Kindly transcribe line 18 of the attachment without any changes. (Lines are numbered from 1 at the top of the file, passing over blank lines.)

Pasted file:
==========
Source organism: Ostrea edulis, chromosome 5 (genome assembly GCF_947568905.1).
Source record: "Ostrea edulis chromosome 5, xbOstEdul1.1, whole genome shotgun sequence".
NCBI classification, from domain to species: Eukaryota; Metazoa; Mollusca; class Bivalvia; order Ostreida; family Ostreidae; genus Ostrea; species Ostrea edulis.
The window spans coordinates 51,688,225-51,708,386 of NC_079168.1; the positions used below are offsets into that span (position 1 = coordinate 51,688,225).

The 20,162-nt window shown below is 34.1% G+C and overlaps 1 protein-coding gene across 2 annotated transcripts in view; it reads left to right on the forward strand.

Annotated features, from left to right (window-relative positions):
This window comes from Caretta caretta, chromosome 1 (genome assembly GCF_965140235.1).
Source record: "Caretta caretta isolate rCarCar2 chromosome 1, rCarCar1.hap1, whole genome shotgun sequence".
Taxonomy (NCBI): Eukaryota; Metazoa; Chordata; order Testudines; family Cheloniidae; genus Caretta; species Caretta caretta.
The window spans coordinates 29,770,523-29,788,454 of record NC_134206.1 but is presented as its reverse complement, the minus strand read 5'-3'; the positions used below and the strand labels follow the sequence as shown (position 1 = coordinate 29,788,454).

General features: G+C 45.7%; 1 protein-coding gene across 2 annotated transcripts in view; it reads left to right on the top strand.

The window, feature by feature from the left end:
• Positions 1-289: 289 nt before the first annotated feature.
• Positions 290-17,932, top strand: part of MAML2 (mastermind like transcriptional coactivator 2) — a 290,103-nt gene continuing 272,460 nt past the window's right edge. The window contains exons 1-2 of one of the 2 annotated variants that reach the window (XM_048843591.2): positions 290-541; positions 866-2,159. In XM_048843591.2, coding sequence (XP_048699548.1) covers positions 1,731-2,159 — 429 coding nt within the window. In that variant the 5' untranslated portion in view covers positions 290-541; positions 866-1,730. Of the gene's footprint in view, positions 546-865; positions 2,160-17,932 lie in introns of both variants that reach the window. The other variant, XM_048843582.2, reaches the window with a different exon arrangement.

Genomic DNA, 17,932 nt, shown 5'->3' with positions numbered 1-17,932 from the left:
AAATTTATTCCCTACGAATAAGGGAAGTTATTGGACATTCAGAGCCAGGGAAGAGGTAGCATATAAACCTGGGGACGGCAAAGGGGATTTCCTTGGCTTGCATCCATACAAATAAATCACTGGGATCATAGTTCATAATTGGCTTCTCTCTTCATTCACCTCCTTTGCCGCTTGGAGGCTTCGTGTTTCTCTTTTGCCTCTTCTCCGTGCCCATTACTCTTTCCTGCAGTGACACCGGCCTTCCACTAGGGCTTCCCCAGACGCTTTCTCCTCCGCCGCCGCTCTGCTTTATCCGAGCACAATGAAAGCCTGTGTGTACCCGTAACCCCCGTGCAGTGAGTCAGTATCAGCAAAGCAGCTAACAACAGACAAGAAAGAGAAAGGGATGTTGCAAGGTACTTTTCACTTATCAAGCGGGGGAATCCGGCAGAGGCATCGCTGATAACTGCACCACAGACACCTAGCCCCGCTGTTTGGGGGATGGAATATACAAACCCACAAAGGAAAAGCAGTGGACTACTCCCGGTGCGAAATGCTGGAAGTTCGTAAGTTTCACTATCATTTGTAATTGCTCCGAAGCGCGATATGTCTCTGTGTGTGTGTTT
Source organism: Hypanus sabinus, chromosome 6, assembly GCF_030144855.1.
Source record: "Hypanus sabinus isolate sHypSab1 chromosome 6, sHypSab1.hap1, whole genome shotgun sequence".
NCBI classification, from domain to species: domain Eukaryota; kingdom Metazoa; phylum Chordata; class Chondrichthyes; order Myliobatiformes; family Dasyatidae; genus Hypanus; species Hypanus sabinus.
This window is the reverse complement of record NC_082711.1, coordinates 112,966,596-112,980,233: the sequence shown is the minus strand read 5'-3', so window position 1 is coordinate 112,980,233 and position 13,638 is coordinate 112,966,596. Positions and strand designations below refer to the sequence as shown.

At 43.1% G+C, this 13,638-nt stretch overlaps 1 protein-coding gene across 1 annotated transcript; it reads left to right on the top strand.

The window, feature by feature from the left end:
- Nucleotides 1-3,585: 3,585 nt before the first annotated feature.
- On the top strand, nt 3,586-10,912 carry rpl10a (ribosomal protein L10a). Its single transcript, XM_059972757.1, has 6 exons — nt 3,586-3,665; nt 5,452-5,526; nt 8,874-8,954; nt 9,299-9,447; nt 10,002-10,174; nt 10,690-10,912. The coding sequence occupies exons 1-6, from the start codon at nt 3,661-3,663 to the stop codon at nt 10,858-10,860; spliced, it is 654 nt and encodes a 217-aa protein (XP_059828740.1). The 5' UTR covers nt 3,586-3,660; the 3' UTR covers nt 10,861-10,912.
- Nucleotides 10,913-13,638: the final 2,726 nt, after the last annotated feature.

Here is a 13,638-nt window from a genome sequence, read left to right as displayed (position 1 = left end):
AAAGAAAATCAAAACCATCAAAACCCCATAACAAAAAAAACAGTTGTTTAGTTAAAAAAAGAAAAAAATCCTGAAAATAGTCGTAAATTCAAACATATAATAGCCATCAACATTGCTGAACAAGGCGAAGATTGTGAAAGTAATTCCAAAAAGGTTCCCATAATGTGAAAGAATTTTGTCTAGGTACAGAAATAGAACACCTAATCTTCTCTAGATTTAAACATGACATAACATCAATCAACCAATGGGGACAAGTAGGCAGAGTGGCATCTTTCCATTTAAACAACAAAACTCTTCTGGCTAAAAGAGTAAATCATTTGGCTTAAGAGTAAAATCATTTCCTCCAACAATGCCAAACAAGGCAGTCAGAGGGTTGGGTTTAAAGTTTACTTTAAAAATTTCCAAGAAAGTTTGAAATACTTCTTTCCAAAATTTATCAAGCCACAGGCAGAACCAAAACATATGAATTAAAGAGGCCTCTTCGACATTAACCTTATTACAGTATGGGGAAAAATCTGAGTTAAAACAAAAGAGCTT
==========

Source record: "Hypanus sabinus isolate sHypSab1 chromosome 6, sHypSab1.hap1, whole genome shotgun sequence".